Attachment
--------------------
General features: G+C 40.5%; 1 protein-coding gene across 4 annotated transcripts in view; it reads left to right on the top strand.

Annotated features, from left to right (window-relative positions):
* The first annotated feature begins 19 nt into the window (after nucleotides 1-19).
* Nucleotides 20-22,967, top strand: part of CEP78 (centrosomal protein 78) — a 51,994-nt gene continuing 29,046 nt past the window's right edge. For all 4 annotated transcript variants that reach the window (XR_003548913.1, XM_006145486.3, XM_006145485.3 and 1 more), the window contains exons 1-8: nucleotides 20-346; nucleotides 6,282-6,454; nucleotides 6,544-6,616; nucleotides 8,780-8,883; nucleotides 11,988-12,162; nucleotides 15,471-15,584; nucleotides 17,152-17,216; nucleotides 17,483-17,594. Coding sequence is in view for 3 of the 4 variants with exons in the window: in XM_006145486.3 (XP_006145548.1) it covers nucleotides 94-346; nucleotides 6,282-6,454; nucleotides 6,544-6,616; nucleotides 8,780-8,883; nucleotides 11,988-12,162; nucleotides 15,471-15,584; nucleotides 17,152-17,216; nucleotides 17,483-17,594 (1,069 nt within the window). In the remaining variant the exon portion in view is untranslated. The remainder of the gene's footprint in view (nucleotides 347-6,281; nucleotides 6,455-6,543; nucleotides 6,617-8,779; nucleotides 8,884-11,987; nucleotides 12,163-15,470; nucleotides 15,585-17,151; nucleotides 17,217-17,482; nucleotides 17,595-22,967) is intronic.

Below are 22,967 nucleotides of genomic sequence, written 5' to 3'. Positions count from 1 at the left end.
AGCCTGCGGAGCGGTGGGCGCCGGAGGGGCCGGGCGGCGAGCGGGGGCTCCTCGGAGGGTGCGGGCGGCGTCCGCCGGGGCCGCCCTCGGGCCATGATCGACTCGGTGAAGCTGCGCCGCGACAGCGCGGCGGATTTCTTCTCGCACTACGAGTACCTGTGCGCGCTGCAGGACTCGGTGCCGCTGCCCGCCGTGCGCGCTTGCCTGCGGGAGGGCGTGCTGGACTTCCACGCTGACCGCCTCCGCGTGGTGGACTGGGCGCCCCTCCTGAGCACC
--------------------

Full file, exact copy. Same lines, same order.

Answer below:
General features: G+C 40.5%; 1 protein-coding gene across 4 annotated transcripts in view; it reads left to right on the top strand.

Annotated features, from left to right (window-relative positions):
* The first annotated feature begins 19 nt into the window (after nucleotides 1-19).
* Nucleotides 20-22,967, top strand: part of CEP78 (centrosomal protein 78) — a 51,994-nt gene continuing 29,046 nt past the window's right edge. For all 4 annotated transcript variants that reach the window (XR_003548913.1, XM_006145486.3, XM_006145485.3 and 1 more), the window contains exons 1-8: nucleotides 20-346; nucleotides 6,282-6,454; nucleotides 6,544-6,616; nucleotides 8,780-8,883; nucleotides 11,988-12,162; nucleotides 15,471-15,584; nucleotides 17,152-17,216; nucleotides 17,483-17,594. Coding sequence is in view for 3 of the 4 variants with exons in the window: in XM_006145486.3 (XP_006145548.1) it covers nucleotides 94-346; nucleotides 6,282-6,454; nucleotides 6,544-6,616; nucleotides 8,780-8,883; nucleotides 11,988-12,162; nucleotides 15,471-15,584; nucleotides 17,152-17,216; nucleotides 17,483-17,594 (1,069 nt within the window). In the remaining variant the exon portion in view is untranslated. The remainder of the gene's footprint in view (nucleotides 347-6,281; nucleotides 6,455-6,543; nucleotides 6,617-8,779; nucleotides 8,884-11,987; nucleotides 12,163-15,470; nucleotides 15,585-17,151; nucleotides 17,217-17,482; nucleotides 17,595-22,967) is intronic.

Below are 22,967 nucleotides of genomic sequence, written 5' to 3'. Positions count from 1 at the left end.
AGCCTGCGGAGCGGTGGGCGCCGGAGGGGCCGGGCGGCGAGCGGGGGCTCCTCGGAGGGTGCGGGCGGCGTCCGCCGGGGCCGCCCTCGGGCCATGATCGACTCGGTGAAGCTGCGCCGCGACAGCGCGGCGGATTTCTTCTCGCACTACGAGTACCTGTGCGCGCTGCAGGACTCGGTGCCGCTGCCCGCCGTGCGCGCTTGCCTGCGGGAGGGCGTGCTGGACTTCCACGCTGACCGCCTCCGCGTGGTGGACTGGGCGCCCCTCCTGAGCACC